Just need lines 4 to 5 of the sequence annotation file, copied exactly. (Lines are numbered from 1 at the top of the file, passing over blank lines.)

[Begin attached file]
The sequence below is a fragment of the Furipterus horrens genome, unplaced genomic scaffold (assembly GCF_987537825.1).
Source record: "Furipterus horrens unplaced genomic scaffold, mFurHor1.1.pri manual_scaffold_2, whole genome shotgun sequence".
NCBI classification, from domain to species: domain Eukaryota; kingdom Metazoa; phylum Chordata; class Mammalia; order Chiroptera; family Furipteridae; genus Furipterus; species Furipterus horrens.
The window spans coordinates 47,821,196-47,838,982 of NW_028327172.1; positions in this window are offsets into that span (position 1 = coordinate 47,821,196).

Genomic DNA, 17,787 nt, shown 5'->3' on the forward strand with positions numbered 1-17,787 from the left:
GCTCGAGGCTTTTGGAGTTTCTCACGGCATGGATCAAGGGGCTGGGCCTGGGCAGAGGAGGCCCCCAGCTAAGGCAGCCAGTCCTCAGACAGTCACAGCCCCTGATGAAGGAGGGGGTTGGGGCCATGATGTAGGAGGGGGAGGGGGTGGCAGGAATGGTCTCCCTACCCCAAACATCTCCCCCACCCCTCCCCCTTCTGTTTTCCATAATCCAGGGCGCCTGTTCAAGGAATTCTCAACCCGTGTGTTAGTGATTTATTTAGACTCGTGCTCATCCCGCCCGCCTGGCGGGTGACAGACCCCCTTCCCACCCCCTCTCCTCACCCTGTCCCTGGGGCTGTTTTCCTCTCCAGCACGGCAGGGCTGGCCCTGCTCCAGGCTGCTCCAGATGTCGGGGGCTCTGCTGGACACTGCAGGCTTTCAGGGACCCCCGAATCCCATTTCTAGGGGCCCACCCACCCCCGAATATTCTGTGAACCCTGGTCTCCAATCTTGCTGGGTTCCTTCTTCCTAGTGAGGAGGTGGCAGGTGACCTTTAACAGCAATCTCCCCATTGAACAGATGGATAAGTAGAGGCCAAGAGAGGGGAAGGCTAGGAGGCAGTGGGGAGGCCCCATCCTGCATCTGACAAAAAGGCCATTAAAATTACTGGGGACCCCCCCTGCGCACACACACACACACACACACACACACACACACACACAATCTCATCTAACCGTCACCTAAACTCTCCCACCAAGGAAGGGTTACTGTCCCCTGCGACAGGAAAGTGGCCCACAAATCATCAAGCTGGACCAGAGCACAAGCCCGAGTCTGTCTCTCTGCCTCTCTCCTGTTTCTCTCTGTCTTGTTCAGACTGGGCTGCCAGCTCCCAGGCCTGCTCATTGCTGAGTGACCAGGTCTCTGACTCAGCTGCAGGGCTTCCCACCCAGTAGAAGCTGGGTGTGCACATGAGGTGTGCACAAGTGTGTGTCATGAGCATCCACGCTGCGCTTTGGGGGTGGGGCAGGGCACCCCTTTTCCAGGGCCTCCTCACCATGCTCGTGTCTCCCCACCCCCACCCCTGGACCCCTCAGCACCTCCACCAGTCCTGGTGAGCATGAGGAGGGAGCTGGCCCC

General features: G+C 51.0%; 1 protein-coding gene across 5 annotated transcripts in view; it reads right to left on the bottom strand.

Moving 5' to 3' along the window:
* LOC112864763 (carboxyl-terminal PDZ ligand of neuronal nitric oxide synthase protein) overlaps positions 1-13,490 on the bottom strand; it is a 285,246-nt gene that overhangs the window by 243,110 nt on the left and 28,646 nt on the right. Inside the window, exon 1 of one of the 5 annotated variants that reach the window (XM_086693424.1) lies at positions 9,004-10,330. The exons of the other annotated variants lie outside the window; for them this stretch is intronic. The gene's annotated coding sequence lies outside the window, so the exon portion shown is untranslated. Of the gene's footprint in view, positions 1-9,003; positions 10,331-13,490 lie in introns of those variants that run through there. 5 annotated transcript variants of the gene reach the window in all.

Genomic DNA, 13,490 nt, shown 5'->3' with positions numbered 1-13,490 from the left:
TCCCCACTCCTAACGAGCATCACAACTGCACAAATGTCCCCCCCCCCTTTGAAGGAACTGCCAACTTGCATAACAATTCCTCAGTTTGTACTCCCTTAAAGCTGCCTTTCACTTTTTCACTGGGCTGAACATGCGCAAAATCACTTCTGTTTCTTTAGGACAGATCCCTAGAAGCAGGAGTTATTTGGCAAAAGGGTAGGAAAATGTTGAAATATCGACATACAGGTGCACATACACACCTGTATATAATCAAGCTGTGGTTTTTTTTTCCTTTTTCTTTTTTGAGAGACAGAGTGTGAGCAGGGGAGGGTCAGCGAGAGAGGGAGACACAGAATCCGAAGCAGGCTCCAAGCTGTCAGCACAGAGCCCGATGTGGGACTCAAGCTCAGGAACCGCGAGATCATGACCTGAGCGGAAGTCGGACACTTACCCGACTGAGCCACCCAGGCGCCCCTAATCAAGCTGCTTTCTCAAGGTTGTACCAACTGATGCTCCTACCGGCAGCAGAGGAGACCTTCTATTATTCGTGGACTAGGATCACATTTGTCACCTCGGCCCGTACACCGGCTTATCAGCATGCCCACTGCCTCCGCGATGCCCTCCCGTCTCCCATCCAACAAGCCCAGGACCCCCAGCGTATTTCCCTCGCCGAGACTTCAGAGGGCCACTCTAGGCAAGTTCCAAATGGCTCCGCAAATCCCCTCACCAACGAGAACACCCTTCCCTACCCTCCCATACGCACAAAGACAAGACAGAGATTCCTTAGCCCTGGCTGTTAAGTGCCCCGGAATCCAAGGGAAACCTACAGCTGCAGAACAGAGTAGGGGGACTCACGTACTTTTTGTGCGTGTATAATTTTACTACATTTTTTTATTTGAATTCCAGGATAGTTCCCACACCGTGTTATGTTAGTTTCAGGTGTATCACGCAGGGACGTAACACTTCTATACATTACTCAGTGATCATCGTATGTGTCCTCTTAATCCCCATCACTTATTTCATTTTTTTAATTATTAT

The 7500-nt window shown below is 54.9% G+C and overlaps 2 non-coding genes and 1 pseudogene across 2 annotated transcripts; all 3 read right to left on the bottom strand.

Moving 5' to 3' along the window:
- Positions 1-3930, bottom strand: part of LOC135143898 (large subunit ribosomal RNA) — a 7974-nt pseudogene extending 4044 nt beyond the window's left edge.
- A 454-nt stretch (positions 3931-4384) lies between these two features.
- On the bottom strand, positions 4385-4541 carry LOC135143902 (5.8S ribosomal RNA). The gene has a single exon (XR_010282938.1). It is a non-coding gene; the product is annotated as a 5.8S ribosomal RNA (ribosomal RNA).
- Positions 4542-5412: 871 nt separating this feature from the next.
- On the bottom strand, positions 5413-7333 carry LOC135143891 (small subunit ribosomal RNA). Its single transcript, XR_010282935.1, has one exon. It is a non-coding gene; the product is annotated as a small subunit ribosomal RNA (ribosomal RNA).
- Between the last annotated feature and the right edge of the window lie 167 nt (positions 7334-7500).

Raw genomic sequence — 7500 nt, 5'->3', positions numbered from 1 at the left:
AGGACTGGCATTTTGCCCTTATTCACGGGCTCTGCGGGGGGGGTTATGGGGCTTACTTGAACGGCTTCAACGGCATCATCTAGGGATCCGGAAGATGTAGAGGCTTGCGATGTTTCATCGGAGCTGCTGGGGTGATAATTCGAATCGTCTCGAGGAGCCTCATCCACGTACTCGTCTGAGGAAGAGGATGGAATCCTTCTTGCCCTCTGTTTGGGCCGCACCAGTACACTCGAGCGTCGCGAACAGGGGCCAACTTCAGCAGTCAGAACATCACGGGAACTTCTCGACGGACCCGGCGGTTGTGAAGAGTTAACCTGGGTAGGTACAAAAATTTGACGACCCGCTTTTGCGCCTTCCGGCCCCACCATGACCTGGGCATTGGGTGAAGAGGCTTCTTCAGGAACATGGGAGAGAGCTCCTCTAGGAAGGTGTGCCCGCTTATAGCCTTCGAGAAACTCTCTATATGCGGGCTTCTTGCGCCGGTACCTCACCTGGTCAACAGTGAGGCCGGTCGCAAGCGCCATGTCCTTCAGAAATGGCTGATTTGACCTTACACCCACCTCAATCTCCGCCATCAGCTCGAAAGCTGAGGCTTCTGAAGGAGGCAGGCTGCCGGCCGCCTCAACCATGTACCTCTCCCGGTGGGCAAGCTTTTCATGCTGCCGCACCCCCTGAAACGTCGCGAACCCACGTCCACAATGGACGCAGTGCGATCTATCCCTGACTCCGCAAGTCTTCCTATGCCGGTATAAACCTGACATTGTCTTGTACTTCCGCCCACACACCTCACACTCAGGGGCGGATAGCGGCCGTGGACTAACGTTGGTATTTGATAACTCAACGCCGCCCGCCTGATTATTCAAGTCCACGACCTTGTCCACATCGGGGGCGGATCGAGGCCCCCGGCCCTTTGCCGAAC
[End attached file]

The window spans coordinates 47,821,196-47,838,982 of NW_028327172.1; positions in this window are offsets into that span (position 1 = coordinate 47,821,196).

Genomic DNA, 17,787 nt, shown 5'->3' on the forward strand with positions numbered 1-17,787 from the left: